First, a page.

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Friday, 24 January 2014


The legendary Sir Robin Day, around 1961, set out what he believed was a code of practice for television interviewers - although much of what he says could also be adapted for radio and print media, and on into the wider world of industry and HR.  Ego gets in the way far too often.

I think, 50 years on, this code of practice should still apply - but it doesn't, as "news" has evolved into a kind of mish-mash of soundbites, infotainment and opinion.  Sometimes the presentation is more important than the content of "news" programmes.  Thankfully, occasionally, actual news leaks out, especially when there is a big, breaking story.  But, mostly, "news"is drowned in blether, blah and glossy production.

I skim headlines these days.  I used to be an avid watcher, listener and reader of news.  But......well I could go on.

If only Sir Robin Day's code was guiding news interviewing today.....but, sadly, pigs might fly.

Sir Robin Day’s Code for Television Interviewers
1. The television interviewer must do his duty as a journalist, probing for facts and opinions.
 2. He should set his own prejudices aside and put questions which reflect various opinions, disregarding probable accusations of bias.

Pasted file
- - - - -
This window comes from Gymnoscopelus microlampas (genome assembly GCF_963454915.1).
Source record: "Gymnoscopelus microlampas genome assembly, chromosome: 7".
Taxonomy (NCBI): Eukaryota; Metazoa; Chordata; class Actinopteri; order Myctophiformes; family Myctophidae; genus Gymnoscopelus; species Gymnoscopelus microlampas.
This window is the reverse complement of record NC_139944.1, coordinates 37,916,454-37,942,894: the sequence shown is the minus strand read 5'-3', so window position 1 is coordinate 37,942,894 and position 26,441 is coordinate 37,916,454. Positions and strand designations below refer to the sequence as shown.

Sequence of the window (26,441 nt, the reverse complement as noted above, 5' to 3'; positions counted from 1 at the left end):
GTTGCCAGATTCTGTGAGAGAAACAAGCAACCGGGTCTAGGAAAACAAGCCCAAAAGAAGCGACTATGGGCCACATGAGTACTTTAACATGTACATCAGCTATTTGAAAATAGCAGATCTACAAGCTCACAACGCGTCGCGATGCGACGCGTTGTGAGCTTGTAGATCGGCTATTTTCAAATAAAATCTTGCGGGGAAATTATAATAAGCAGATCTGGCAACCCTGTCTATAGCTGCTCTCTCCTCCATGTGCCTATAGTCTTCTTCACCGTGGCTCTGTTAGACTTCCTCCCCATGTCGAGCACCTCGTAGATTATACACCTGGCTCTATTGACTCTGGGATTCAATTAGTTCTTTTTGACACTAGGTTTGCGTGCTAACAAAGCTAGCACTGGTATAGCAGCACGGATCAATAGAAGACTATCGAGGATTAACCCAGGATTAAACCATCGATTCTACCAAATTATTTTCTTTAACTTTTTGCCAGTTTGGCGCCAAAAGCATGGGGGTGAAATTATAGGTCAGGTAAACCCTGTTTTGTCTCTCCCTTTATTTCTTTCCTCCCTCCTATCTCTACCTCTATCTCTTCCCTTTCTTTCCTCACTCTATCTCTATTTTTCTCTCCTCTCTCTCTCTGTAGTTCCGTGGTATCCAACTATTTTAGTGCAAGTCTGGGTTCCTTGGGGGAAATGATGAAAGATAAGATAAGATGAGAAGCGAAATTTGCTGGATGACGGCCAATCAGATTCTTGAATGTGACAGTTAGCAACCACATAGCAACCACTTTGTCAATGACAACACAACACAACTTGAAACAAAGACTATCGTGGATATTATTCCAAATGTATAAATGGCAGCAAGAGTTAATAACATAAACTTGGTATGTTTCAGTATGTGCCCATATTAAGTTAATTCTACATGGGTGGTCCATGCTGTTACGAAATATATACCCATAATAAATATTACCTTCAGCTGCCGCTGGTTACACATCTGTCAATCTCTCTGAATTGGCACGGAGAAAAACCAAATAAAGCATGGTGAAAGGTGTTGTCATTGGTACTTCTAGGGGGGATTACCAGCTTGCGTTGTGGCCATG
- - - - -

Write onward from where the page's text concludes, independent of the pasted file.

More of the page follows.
3. He should not allow himself to be overawed in the presence of a powerful person.
 4. He should not compromise the honesty of the interview by omitting awkward topics or by rigging questions in advance.
 5. He should resist any inclination in those employing him to soften or rig an interview, so as to secure a “prestige” appearance or to please authority; if, after making his protest, the interviewer feels he cannot honestly accept the arrangements, he should withdraw.
 6. He should not submit his questions in advance, but it is reasonable to state the main areas of questioning. If he submits specific questions beforehand, he is powerless to put any supplementary questions which may be vitally needed to clarify or challenge an answer.
 7. He should give fair opportunity to answer questions, subject to the time-limits imposed by television.
 8. He should never take advantage of his professional experience to trap or embarrass someone unused to television appearances.
 9. He should press his questions firmly and persistently, but not tediously, offensively, or merely in order to sound tough.
 10. He should remember that a television interviewer is not employed as a debater, prosecutor, inquisitor, psychiatrist or third-degree expert, but as a journalist seeking information on behalf of the public. 

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